|A quick pic on our way to a private screening of Malificent at theScreen Writers Guild Theatre.|
Thanks to Robert Lence for a wonderful day.
|Robert signing his picture book for me.|
Yep, of course he's also an author/illustrator.
The Final Chapter:Many lessons learned, new friendships, and insight that I couldn't have found anywhere else. Looking back on the story of my CalArts experience, I would have to say it was a combination, thriller, comedy and drama all wrapped into one.
Thanks CalArts, Linda Dorn, Robert Lence and the rest of you. Miss you all!
Tuesday, May 27, 2014
Creativity isn't linear. It's on a pendulum.
I've created more work in the past six months than I have in the past 5 years. And looking back, I'm a different person than I was at the beginning of my mentorship. I used to think progress was linear. This frustrated me because many times it would seem like I was right back where I started. I felt like I wasn't progressing. Through experiences in this program, I now realize its more like a pendulum. Situations seem similar because as my work evolves I revisit the same questions. Each time the bar swings to the right or left I am back in the same place. But now it's with new perspective through working so hard during that last swing. The more things change, the more they stay the same. And every time, (in theory) my work gets better.
It's ironic, but the things I deem successful on this side of my mentorship are entirely different than that of my original agenda. The real magic wasn't in perfecting my painting, or even finding my voice. It was forming this wonderful community of writers and illustrators, people who know what I have to say before I speak. They know because they are experiencing the same things, fear, anticipation, anxiety and joy. There are no words for how important they are to me. Knowing my fellow mentee's have my back is so empowering. It's through their support I have rediscovered confidence in my own work and have acquired such respect and admiration for theirs.
David Diaz, our mentor extraordinaire!
Our discussions and exercises have been informative and insightful, graciously lead by our fearless leader, David Diaz. He has a way of posing questions and situations that allow us to discover what we need to know for our own personal journey. Nothing condescending, nothing preachy and always with utmost respect. The past six months have been a time of taking risks, pushing the envelope, and not being afraid to get my hands dirty; all things that came quite easy at age seven. So I'm relearning, reprograming and the most important having fun again.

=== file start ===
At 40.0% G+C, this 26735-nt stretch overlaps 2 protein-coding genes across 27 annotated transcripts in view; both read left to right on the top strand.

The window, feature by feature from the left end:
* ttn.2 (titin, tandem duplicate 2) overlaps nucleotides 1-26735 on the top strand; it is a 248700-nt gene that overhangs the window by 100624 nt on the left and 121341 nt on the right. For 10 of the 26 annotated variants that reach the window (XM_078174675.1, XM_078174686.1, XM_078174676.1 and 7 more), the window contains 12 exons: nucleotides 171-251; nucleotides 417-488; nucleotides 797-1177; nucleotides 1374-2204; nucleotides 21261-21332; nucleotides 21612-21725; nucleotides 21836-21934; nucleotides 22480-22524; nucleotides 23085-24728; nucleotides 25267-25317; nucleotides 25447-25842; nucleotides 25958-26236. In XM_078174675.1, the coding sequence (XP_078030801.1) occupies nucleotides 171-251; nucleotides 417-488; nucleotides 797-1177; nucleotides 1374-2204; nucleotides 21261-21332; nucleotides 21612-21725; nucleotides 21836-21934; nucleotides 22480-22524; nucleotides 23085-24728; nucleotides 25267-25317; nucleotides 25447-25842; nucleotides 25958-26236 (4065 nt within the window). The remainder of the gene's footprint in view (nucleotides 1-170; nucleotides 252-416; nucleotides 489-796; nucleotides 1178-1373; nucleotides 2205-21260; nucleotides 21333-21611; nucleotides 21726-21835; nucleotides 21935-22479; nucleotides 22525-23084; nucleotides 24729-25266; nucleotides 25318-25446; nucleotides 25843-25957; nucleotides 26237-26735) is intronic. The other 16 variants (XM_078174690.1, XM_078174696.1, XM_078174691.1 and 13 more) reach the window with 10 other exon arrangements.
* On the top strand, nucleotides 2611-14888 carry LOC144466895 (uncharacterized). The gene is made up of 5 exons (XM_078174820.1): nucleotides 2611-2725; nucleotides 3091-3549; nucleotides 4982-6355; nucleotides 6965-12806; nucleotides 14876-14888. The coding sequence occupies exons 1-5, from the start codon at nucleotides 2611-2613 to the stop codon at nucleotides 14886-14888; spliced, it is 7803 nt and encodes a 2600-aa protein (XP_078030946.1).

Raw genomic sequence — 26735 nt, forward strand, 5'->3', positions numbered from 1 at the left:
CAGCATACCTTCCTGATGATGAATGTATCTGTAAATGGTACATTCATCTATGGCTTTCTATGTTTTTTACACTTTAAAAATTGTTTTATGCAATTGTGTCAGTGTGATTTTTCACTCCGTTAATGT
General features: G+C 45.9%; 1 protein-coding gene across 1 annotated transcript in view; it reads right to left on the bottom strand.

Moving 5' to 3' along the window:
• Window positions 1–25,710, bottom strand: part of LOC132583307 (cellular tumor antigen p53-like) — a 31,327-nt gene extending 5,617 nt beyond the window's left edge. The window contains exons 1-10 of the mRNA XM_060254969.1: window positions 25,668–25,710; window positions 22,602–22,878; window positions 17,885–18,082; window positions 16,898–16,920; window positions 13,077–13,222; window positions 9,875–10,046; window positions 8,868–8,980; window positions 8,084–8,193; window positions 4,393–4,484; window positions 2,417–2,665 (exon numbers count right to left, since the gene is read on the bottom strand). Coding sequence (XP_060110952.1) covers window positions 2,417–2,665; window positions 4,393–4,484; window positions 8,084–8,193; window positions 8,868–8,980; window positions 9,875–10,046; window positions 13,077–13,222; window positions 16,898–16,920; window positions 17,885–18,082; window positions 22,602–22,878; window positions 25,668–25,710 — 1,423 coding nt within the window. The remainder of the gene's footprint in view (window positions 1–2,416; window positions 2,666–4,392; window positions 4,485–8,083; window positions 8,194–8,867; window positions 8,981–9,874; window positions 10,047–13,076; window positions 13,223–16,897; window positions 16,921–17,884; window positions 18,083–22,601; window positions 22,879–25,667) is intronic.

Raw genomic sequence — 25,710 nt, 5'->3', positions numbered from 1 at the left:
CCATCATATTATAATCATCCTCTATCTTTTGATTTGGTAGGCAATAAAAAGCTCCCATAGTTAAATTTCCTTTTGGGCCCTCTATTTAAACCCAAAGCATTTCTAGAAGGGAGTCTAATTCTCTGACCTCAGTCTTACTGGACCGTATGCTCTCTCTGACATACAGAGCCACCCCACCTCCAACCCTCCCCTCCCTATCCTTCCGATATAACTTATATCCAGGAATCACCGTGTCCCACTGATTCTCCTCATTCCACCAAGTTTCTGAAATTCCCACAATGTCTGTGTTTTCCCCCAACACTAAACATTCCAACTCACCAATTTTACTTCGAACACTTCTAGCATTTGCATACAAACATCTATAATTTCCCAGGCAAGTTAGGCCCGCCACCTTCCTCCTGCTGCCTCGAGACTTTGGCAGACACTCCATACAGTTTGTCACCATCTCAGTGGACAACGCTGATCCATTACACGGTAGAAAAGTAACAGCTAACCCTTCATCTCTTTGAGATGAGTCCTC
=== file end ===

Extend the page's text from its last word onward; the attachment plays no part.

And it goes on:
(Illustrator Mentees) Sylvia Liu, me, LoriAnn Levy-Holm, Steve Roe, Sidne Teske, Heide Sheffield,
(Our Fearless Mentor) David Diaz.
That support from my creative community makes me realize what I was really looking for I have had all along, it's just that I didn't see it in myself. It's with the support of the entire group I have gathered strength, confidence and an appreciation of what I do and why I do it. I see now that it's been my insecurity that's held me back, not my technique.
|The tables turn when mentors David Diaz and Jim Alverbak, take a lseeon from mentee LoriAnn Levy-Holm.|
Thank you Nevada SCBWI, we appreciate you!
|The epicenter of our group was in the kitchen of our haunted hotel in Virginia City.|
|"Hey Cathy, have you tried this Granola? It's the bomb." |
"No David. But thanks, I think I will."
Thursday, May 22, 2014
"Did you get discovered?"The first words out of my bosses mouth upon my return from the New York SCBWI conference. Not intending to be rude, I stared back my face void of any emotion. I could see he was expecting something.... anything but the blank stare he got, straight through him to the clock on the wall. Tick....Tick....Tick.
I'm sure his intent was to be optimistic and supportive. He had no idea what a terribly loaded question it was. And, at that moment, between the jet lag and information overload, I kind of wanted to punch him. Instead, I took a breath, managed a smile and answered politely, "No, ....not yet." It was the simplest way to avoid a long drawn out explanation that would most likely bore him to tears. He was just trying to be nice, he didn't really want to hear the seven part, two-tiered answer complete with footnotes, references and a three page bibliography, compiled over the past fourteen years as to why being discovered is an ambiguous and I might add ridiculous question. Frankly, it was just the wrong question.